Franchised cabs investment ‘too risky’ say Hong Kong’s four key premium taxi groups
Operators question viability of three proposed franchises and wonder whether cash-rich mainland firms will become involved and disrupt the market
Hong Kong’s four key premium taxi groups have cast doubt over a government plan to introduce franchised cabs, questioning its commercial viability despite the significant incentives on offer, including the waiver of close to HK$4 billion in licence fees.
The five-year trial may eventually benefit only cash-rich mainland investors who are eyeing a slice of the fragmented city taxi market, industry players say.
Those in the taxi trade are up in arms over the government’s plan to allow an additional 600 franchised taxis to charge up to 50 per cent more in fares by providing upgraded services without the need to pay for a taxi licence, each of which currently sells for about HK$6.5 million.
Adding fuel to the fire, the four premium taxi groups – SynCab, Jumbo Taxi, PrimeCab and Diamond Cab – all questioned the scheme, with none showing definite interest in bidding for franchise rights.
The four operators now run more than 200 premium taxis and this number will rise to 300 by the end of the year, providing larger compartments and upgraded facilities. Many of the vehicles will offer wheelchair access.
Under the proposed scheme, three taxi-operating franchises will each be granted 200 taxis. Cabs will charge higher fares, ranging from HK$32 to HK$36 for initial charges, about 35 to 50 per cent more than current fares.
SynCab director Sonia Cheng Man-yee said she was not interested in a franchise as the business model was risky.
“Each franchise operator will need to put up at least HK$200 million in capital to run a fleet of 200 franchised taxis. It usually takes at least a few years for a large-scale business like this to break even,” she told the Post.
But the five-year scheme presented an even greater risk because the operator would not be able to predict if he or she could renew the franchise, she said.
“But a taxi licence can guarantee a sustainable future for our business,” she added.
Taking SynCab, which has run a fleet of 140 premium cabs since early 2015, as an example, Cheng said the operation once suffered an accumulated loss of about HK$20 million and recently was just able to break even.
“Franchised taxis are expected to be converted from some well-known brands as a selling point,” she said. But unlike taxis, which are designed for heavy use, private cars would be worn down after five years of running non-stop day and night, Cheng said.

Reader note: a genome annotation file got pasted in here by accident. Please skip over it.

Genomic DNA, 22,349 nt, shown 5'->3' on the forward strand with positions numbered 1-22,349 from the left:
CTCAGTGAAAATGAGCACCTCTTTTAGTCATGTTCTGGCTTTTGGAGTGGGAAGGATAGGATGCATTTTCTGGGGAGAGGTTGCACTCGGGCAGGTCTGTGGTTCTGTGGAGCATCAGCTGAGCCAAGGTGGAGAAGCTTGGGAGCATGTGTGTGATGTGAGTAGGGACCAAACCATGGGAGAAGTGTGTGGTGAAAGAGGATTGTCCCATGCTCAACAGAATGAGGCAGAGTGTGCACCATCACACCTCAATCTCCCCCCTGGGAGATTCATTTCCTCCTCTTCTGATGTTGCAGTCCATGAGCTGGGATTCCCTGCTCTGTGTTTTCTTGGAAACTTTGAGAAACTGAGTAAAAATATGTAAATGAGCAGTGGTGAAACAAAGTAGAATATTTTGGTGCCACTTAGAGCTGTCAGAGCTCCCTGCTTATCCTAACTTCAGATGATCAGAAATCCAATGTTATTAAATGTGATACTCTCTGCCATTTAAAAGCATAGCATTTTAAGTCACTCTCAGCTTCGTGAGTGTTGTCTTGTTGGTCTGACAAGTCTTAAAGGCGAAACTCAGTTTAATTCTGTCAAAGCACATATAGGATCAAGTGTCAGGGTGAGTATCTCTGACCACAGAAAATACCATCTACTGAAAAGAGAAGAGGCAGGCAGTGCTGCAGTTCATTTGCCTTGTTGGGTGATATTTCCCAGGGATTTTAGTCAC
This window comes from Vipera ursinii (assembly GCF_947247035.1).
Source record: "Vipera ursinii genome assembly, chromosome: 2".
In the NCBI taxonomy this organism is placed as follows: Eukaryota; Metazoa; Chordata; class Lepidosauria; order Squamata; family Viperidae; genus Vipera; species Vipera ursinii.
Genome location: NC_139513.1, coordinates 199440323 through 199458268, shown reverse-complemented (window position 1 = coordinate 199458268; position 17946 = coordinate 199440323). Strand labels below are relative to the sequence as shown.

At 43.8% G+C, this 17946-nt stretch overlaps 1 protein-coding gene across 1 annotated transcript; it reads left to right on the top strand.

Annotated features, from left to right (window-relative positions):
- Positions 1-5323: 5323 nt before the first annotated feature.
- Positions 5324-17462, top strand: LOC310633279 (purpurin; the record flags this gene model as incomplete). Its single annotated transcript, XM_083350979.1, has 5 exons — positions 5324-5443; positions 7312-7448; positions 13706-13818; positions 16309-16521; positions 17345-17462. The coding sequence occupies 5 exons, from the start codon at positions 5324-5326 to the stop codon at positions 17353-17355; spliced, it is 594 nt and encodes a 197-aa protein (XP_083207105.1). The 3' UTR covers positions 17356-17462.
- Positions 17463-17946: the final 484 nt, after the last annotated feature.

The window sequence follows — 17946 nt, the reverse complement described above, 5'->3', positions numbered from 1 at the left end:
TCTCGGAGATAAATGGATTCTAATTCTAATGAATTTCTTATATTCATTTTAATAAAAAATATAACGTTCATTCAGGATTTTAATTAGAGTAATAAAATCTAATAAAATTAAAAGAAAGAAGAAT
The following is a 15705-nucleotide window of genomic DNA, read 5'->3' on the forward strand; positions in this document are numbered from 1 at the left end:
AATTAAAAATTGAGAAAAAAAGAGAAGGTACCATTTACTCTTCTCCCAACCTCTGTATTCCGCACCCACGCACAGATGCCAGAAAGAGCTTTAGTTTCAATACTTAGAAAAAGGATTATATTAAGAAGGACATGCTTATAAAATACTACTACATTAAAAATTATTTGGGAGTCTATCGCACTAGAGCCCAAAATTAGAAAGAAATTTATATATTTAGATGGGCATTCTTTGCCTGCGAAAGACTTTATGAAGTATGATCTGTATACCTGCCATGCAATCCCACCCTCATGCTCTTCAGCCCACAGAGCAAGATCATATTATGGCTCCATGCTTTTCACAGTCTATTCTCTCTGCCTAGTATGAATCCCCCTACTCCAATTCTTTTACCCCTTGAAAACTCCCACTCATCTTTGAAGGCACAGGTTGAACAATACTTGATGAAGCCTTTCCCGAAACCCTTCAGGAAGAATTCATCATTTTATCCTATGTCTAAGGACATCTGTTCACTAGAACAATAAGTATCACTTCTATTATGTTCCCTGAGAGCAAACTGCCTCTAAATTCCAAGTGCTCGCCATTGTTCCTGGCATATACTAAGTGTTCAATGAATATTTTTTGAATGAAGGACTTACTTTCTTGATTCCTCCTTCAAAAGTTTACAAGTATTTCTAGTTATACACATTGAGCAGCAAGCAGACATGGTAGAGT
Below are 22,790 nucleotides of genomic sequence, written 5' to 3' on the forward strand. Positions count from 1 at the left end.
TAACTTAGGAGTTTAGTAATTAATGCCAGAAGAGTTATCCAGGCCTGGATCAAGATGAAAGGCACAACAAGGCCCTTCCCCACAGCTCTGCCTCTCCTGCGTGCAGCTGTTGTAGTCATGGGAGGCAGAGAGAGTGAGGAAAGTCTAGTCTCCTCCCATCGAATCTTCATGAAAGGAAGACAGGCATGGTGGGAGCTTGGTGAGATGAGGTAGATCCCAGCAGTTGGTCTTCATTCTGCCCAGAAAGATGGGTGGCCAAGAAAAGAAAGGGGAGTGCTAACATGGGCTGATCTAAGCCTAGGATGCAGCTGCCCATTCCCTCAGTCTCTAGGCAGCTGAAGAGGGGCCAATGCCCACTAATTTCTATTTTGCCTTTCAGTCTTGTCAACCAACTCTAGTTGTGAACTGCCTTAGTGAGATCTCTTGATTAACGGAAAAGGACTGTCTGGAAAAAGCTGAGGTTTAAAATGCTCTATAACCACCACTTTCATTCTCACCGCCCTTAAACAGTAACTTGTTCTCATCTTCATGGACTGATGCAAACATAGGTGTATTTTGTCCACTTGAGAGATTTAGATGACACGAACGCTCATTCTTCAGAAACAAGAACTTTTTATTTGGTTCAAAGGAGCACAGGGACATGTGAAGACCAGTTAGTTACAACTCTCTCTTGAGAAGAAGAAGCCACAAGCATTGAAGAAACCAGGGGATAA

She predicted that the franchise rights would eventually be handed over to mainland conglomerates that knew nothing about the transport needs of the city’s passengers.
Jumbo Taxi owner Chau Kwok-keung said he would consider bidding for a franchise only as a last resort.
“I personally don’t support the scheme as it will only polarise the taxi trade with its inequitable status. But if no industry player is interested, in order to prevent outsiders from becoming franchisees to disrupt our market, I may reluctantly consider tendering for a franchise,” he said.
“But for now, we just want the government to scrap the whole scheme which will threaten the taxi trade’s business.”
Chau, who operates a fleet of 70 premium taxis and plans to expand it to 100 cabs by June, said the government should introduce a regulatory framework with the aim of upgrading ordinary taxis to premium vehicles.
“The current premium taxis already satisfy all the requirements for being franchised taxis. I just don’t understand why the government refuses to regulate and upgrade the existing taxi services,” he said.
Doris Leung, CEO of Diamond Cab, which caters to wheelchair users with seven barrier-free taxis, said operating a franchise would require a lot of investment, and that it was not easy to find an investor who supported her firm’s goals.
“Our vision is to cater to the needs of wheelchair users, not profit maximisation. There isn’t such a demand for 200 barrier-free cabs. But will I be able to find an investor who is willing to let me run only 50 or 100 wheelchair-friendly cabs? I need to study it,” she said.
PrimeCab shareholder Tran Chau, who runs a fleet of about 20 premium cabs, said that if franchise fees were low, it would be unfair to existing taxi licence holders and would easily attract conglomerates, which would carve up the market.
But he said a franchise operator might have difficulties recruiting drivers as they like a carefree working style without being subject to a strict code of conduct.
“I am only managing the work of 20 premium cabbies and I already feel pressure because every driver has his own working style. I can’t imagine how this scheme will ensure the service standards of franchised taxi drivers,” he said.